Nodular fasciitis

Case contributed by Erik Ranschaert


Urgent ultrasound requested by general practitioner for cancerophobic young man with a palpable "mobile" solid nodule in the right upper thigh.

Patient Data

Age: 20 years
Gender: Male

Ultrasound upper right thigh


Ultrasound shows a subcutaneously located sharply demarcated hypoechoic solid lesion. Color doppler shows mild increase internal vascularity.


A sharply demarcated ovoid lesion in the subcutaneous tissue with signal iso-intense to muscular tissue. Sagittal T1 image well demonstrates the superficial location in the upper thigh and the homogeneous hypo-intense signal comparable to muscle. Sagittal T2 FS well demonstrates the homogenous T2 hyperintensity of the lesion. Late series after IV contrast administration show mild enhancement of the lesion. Dynamic contrast enhancement curve showing a slow linear uptake of gadolinium (type 1 pattern).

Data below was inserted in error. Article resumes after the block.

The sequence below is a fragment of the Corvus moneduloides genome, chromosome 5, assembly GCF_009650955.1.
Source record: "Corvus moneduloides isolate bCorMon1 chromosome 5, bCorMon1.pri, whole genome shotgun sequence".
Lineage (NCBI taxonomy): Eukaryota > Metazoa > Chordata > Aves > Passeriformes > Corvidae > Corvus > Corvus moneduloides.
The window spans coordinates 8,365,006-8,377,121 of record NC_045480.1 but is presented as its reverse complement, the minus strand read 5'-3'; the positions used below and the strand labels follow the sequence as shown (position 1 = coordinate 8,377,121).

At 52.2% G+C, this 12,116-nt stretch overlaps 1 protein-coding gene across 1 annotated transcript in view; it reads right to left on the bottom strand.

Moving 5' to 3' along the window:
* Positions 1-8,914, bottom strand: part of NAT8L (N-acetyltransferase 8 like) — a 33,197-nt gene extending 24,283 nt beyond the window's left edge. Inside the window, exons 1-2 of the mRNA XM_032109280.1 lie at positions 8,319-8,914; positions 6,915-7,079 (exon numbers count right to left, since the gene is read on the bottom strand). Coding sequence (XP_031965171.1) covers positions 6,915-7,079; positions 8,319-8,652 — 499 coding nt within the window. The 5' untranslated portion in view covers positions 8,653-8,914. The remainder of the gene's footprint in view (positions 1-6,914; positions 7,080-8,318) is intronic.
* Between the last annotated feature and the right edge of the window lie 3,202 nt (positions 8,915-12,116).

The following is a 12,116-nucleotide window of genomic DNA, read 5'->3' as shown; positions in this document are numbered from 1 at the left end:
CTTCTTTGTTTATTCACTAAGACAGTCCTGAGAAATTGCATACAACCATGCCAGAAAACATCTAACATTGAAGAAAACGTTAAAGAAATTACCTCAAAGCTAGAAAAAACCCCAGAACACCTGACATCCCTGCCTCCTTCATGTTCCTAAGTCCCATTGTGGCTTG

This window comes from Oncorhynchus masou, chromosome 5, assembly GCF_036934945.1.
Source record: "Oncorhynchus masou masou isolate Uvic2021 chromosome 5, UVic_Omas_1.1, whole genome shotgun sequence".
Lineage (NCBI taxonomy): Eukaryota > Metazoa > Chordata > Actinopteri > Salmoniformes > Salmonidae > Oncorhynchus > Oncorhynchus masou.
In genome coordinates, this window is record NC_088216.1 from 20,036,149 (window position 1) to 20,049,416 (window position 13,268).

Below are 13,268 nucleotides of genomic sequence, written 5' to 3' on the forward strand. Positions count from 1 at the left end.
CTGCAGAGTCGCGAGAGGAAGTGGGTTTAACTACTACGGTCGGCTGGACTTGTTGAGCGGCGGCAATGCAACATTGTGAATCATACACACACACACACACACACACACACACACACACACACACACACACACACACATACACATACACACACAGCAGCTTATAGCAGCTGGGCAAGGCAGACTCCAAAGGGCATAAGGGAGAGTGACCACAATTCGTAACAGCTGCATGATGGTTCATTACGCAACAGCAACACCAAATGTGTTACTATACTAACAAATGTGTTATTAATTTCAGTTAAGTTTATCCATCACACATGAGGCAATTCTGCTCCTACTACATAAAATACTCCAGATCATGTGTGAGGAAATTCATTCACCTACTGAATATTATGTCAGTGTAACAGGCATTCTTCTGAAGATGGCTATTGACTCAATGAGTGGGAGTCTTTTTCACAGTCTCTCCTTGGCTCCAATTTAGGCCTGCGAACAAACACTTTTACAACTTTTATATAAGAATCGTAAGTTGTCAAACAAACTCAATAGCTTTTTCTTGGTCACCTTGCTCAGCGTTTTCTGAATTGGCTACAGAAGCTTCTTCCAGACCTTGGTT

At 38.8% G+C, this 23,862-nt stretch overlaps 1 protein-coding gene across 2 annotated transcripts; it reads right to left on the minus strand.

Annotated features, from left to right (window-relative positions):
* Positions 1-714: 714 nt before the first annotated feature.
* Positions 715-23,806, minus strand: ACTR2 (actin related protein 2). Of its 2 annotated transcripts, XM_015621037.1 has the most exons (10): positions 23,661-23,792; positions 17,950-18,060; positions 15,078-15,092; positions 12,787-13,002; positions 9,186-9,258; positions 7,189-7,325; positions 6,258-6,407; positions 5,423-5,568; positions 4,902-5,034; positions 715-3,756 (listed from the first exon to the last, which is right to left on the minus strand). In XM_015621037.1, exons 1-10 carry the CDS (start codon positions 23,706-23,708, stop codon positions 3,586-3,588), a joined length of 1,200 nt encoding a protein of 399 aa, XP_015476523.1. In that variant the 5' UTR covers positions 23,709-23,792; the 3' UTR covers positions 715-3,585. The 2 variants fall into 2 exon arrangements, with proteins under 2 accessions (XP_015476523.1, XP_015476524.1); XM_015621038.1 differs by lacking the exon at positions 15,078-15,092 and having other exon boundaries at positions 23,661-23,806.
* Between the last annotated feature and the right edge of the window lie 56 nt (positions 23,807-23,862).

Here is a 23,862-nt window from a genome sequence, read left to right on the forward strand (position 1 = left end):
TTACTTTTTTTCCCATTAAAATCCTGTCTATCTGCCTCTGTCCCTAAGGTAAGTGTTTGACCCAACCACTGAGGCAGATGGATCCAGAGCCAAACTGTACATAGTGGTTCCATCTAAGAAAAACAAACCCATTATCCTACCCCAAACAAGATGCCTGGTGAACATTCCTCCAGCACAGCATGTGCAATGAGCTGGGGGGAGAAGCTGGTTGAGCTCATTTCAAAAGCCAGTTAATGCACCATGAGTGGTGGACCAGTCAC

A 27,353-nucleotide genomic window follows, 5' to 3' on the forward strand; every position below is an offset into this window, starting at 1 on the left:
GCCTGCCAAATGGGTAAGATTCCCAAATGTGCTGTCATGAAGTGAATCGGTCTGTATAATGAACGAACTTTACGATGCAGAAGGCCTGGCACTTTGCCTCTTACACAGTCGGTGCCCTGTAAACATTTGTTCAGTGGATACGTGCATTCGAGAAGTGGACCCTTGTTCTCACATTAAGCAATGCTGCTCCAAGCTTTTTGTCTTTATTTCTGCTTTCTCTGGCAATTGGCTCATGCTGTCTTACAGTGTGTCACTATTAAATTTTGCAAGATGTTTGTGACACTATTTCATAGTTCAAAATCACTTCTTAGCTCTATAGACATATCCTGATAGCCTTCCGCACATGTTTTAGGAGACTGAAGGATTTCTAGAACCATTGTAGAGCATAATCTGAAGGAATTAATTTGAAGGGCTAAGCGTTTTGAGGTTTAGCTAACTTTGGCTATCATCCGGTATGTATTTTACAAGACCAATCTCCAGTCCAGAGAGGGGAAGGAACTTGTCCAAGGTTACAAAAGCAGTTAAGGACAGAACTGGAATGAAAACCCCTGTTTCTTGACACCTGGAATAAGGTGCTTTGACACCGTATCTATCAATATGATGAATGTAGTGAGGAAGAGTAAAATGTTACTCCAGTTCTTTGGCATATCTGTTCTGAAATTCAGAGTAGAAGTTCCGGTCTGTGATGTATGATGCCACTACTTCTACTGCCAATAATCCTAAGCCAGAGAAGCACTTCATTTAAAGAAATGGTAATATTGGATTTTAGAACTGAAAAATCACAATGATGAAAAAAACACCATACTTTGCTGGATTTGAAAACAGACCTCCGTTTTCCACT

Case Discussion

Typical example of nodular fasciitis of the myxoid subtype.

Subcutaneous lesions tend to belong to a myxoid subtype and to be of younger age.

  • Ultrasound is helpful in determining whether the lesion is cystic or solid. The lesion can be of mixed echogenicity and sometimes the lesion presents as a low-level vascular lesion on doppler ultrasound despite the intense neovascularity visible on angiography
  • On MRI the myxoid subtypes show
    • homogeneous SI comparable with normal muscle on T1
    • high SI on fat saturation proton-density or T2 weighted images
    • they usually show mild to moderate enhancement, which is diffuse but slightly inhomogeneous
  • The increased T2 SI is most likely caused by fluid-filled mucoid spaces. Compact cellularity with a prominent capillary network and a myxoid pattern may be responsible for the enhancement on MRI.

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